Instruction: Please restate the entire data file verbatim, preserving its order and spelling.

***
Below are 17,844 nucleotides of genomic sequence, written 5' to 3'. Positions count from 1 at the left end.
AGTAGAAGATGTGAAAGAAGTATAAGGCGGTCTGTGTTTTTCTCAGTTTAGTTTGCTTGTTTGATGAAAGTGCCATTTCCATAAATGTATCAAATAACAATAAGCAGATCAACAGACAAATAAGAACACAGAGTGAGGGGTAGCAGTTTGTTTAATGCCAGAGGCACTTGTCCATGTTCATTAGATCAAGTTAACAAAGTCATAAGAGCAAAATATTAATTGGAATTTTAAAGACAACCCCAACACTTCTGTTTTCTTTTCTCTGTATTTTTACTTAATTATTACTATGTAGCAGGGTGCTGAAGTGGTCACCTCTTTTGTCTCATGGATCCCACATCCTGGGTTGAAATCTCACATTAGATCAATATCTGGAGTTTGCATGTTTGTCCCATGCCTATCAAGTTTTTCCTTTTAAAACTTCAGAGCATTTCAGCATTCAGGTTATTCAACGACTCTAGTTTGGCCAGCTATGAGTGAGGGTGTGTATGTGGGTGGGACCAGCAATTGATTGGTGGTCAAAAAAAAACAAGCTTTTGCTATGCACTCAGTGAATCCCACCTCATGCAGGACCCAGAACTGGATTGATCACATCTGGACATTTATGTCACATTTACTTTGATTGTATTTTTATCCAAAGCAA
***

Below are 17,844 nucleotides of genomic sequence, written 5' to 3'. Positions count from 1 at the left end.
AGTAGAAGATGTGAAAGAAGTATAAGGCGGTCTGTGTTTTTCTCAGTTTAGTTTGCTTGTTTGATGAAAGTGCCATTTCCATAAATGTATCAAATAACAATAAGCAGATCAACAGACAAATAAGAACACAGAGTGAGGGGTAGCAGTTTGTTTAATGCCAGAGGCACTTGTCCATGTTCATTAGATCAAGTTAACAAAGTCATAAGAGCAAAATATTAATTGGAATTTTAAAGACAACCCCAACACTTCTGTTTTCTTTTCTCTGTATTTTTACTTAATTATTACTATGTAGCAGGGTGCTGAAGTGGTCACCTCTTTTGTCTCATGGATCCCACATCCTGGGTTGAAATCTCACATTAGATCAATATCTGGAGTTTGCATGTTTGTCCCATGCCTATCAAGTTTTTCCTTTTAAAACTTCAGAGCATTTCAGCATTCAGGTTATTCAACGACTCTAGTTTGGCCAGCTATGAGTGAGGGTGTGTATGTGGGTGGGACCAGCAATTGATTGGTGGTCAAAAAAAAACAAGCTTTTGCTATGCACTCAGTGAATCCCACCTCATGCAGGACCCAGAACTGGATTGATCACATCTGGACATTTATGTCACATTTACTTTGATTGTATTTTTATCCAAAGCAA